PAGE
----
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God's Banker
Bangladeshi economist wins Nobel Peace Prize
Bright B. Simons (baronsimon)     Print Article 
Published 2006-10-14 07:02 (KST)   
Apologies if the title brought to mind Roberto Calvi, the brilliant if flawed Italian President of the now defunct Banco Ambrosiano, whose closeness to the Institute of Religious Works, then the Vatican's unofficial Central Bank, earned him the title: God's Banker; and whose staged suicide in London's Blackfriars shocked the world more than two decades ago, providing conspiracy theorists with much fodder to taint the Vatican by speculating links between the Holy State, Freemason lodges and the Sicilian Mafia.

In actual fact, I was, by the above title, referring to Mohammed Yunus, the Bangladeshi economist whose giant Microcredit scheme has been credited with redeeming millions of destitute Bangladeshi women from abject poverty, empowering them to save whole families from the strangleholds of starvation and disease. Professor Yunus has just been awarded the Nobel Prize. And, say his fans, about time too.

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Perhaps I shouldn't have apologized for calling him God's Banker after all. In an age when religious charities are increasingly more likely to be funding some narrow ideological program than running microcredit schemes for the poor, it is probably acceptable that those who take up the neglected challenge of providing succor to the dispossessed be crowned with semi-religious titles. Not surprisingly, Yunus has been called the Missionary of Microcredit.

But the Nobel Peace Prize -- Aren't they reserved for folks who stop, or intervene in an attempt to stop, wars or something?

Well, not quite. The Prize, the only one amongst the Nobel Prizes whose recipient is determined by the Norwegian, rather than the Swedish, Academy, has a rather eclectic laureate list. There are obvious ones like the 1978 joint recipients: Anwar Sadat and Menachem Begin, who were clearly peacemakers in the traditional sense. But many more, indeed the vast majority, had won the prize for work and commitments outside the tight confines of conflict resolution. Perhaps in recognition of the axiom: "peace is much more than the absence of war."

In that vein, the laureate alumni includes democracy and civil rights activists such as Aung San Suu Kyi of Burma (Myanmar) and the Reverend Martin Luther King; charitable individuals such as the surgeon Albert Schweitzer, whose leper colony in equatorial Africa became a medical facility of considerable utility; and even a deceased religious figure currently awaiting sanctification (sainthood) by the Church of Rome.(1)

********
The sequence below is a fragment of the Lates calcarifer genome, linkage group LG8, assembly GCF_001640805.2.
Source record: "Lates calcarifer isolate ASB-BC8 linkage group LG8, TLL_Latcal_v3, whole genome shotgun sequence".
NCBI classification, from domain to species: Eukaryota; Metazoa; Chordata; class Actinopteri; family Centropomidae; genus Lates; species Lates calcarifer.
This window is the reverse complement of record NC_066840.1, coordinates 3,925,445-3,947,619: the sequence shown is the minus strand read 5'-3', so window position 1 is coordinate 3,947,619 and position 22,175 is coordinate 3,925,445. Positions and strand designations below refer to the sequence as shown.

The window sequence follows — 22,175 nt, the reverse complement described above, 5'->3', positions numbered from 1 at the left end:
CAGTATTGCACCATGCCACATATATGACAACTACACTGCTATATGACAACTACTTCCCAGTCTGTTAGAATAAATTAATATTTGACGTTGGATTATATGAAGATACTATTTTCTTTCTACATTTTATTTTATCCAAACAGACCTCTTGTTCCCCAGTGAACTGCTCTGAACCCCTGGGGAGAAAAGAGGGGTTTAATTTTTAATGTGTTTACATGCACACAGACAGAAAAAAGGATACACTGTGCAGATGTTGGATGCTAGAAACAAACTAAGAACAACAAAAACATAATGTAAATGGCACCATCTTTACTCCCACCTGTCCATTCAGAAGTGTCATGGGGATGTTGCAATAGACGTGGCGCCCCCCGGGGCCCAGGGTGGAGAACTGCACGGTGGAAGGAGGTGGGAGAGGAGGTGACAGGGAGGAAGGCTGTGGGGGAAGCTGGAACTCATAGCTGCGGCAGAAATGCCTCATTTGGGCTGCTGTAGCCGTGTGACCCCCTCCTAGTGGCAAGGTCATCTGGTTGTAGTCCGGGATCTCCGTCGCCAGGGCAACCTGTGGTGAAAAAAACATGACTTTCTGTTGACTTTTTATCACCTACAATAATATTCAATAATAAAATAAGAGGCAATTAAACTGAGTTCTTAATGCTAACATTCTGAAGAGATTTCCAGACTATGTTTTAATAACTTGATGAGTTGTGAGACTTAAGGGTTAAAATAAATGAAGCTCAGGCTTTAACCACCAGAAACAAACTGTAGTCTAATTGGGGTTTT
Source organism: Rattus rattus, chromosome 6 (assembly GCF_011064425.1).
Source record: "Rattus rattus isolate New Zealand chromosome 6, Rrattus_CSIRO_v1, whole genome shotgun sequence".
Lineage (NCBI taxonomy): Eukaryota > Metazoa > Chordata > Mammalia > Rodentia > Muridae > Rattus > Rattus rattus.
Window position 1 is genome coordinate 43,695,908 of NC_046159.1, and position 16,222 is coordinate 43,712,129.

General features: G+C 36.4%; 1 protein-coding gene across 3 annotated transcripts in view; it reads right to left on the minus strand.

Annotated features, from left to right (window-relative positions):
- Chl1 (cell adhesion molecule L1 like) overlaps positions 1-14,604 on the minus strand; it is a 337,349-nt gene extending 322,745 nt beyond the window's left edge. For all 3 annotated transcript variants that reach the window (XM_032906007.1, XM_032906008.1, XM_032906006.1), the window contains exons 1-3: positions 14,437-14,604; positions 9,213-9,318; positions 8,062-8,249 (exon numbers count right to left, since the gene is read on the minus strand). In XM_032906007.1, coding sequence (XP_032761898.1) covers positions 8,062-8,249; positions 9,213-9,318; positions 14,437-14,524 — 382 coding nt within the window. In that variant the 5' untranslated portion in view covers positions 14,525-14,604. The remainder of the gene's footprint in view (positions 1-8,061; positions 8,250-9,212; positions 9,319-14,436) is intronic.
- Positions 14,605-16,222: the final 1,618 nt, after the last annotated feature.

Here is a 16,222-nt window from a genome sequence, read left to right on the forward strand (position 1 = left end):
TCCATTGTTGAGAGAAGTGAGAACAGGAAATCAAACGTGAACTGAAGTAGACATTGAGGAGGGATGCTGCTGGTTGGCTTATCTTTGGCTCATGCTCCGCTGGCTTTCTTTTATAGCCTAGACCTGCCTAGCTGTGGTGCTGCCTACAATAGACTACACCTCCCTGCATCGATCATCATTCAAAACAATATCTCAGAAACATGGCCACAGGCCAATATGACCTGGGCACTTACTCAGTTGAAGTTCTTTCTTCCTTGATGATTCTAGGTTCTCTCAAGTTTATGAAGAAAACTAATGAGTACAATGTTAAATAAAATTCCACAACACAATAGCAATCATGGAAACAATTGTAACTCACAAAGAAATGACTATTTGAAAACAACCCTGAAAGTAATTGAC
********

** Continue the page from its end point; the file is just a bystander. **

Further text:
However when organizations win, as they every now and then do, they are usually from a conflict or disaster-prevention background. Last year, the International Atomic Energy Agency was the recipient of the award. The International Committees of the Red Cross and Red Crescent has been thrice a recipient -- the highest on record. Other organizations who have won the approximately 1.4 million dollar award (current figure) include the International Labor Organization and the International Physicians for the Prevention of Nuclear War.

Another token to the Prize's conflict-focus in the public's perception is the Committee's habit of declining to make an award in periods of intense global conflict, as for instance during the two World Wars of the last century.

But overall, "peace" has been viewed in very broad terms by the Committee, especially since 1945. Interestingly, since that time nominees selected on the more traditional merits of "peace-making" have been the ones who have stoked most controversy, either immediately after the announcement or subsequently.

Rigoberta Menchu Tum, whose vigorous activism for many years during the Guatemalan Civil War was recognized with the 1992 Prize was later accused of fabricating elements of her official life story, and the Committee was faced with calls to strip her of her laureate status. Other laureates who have incurred a similar kind of attention from critics and sceptics include one-time U.S. President Theodore Roosevelt, Yasser Arafat, Gorbachev, David Trimble -- the Northern Ireland Politician -- and Shimon Peres.

While the spread in representation by gender, nationality and creed, has rarely been a focus of critics, some observers still note that, for instance, only five of the 84 or so recipients since the inaugural award in 1901 have been individuals of Black or African descent.